Delays linking up HS2 and Euston will mean extra costs and potentially even higher spending, the National Audit Office has warned ministers.
Looking specifically at the Euston element of the high-speed line, a nearly 50-page report has concluded that a “reset” in 2020 had “not succeeded”.
The report comes after the announcement earlier this month that the construction of the Birmingham to Crewe leg of HS2 will be delayed by two years, with the Government also “prioritising” the initial services between Old Oak Common in west London’s suburbs and Birmingham Curzon Street.
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Presented as a cost-saving measures amid high inflation, the changes are set to see services not stopping in Euston in central London for years to come, with passengers expected instead travel for half an hour on the Elizabeth Line.
But the National Audit Office warned while the postponement may allow the Department of Transport to move the Euston end of the project to a “more stable footing”, “the deferral of spending to manage inflationary pressures will lead to additional costs and potentially to higher spend overall for the project that will need to be managed closely”.
The latest estimate by HS2 Ltd set the cost for the 10-year platform design at Euston at £4.8 billion, over £2 billion over-budget.
“A successful reset will need DfT and HS2 Ltd to have a clear understanding of the costs, risks and benefits of their chosen design for the HS2 station within the wider Euston programme, supported by a realistic budget, clear and effective governance and integration arrangements, and long-term certainty on the scope of the project,” the report warned.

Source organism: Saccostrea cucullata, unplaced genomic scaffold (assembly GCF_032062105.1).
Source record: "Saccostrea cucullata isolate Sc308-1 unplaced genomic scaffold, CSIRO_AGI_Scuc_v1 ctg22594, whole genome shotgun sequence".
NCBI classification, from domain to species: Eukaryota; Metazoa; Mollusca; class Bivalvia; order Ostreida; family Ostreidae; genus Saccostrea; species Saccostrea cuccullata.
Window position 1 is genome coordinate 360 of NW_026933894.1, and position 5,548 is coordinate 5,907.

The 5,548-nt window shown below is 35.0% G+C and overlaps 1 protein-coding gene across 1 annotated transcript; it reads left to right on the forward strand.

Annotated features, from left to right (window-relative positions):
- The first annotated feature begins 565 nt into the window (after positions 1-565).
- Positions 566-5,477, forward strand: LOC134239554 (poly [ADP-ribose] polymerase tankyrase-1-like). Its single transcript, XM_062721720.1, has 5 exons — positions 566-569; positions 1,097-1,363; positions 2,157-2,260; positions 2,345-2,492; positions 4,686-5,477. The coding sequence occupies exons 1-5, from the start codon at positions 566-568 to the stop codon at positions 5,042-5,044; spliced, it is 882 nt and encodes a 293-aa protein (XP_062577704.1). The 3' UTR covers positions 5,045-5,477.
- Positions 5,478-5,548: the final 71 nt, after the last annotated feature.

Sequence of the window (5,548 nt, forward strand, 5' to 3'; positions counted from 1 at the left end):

The NAO said that it has not yet been show that “the conditions are in place to secure value for money”.
The report found that by the end of December 2022, HS2 Ltd had spent more than £2 billion on the HS2 Euston station and its approaches, covering design, land and preparation works.
Gareth Davies, the head of the NAO said: “Government is once again having to revise plans for Euston HS2.
“Clearly, the 2020 reset of the station design has not succeeded.
“DfT and HS2 Ltd have not been able to develop an affordable scope that is integrated with other activity at Euston, despite their focus on costs and governance since 2020.
“Recent high inflation has added to the challenge.
“The March 2023 announcement by the Transport Secretary pausing new construction work should now give DfT and HS2 Ltd the necessary time to put the HS2 Euston project on a more realistic and stable footing.
“However, the deferral of spending to manage inflationary pressures will lead to additional costs and potentially a more expensive project overall, and that will need to be managed closely.”
Labour’s Dame Meg Hillier, chairwoman of the Committee of Public Accounts, said: “Attempts to reset the High Speed 2 Euston Station have failed.
“It is still unaffordable and no further forward than it was three years ago.”
She said that the report shows “that the redesigned station would have cost nearly double what was budgeted. The delays to fix this will be felt not only by the taxpayer, but will continue to disrupt people and businesses around Euston.
“Department for Transport and High Speed Two Ltd have wasted enough time and money.
“They must get Euston right next time or risk squandering what benefits remain.”
A Department for Transport spokesperson said: “We remain committed to delivering HS2 from Euston to Manchester in a way that delivers the best value for money to the taxpayer.
“That’s why we recently announced we will rephase the Euston section of the project to manage inflationary pressures and work on an affordable design for the station.
“We will carefully consider the recommendations set out by the National Audit Office and will formally respond in due course.”
On Sunday, Levelling Up Secretary Michael Gove refused to guarantee that HS2 will terminate at Euston.
Asked on Channel 4’s The Andrew Neil Show whether he could guarantee the train route would end in central London, the senior Conservative said: “There is a debate about whether or not it should be Old Oak Common (a west London suburb) or Euston.”
Pressed on whether HS2 would go to Euston, the Cabinet minister replied: “I don’t know what the final decision will be about where the terminus will be.”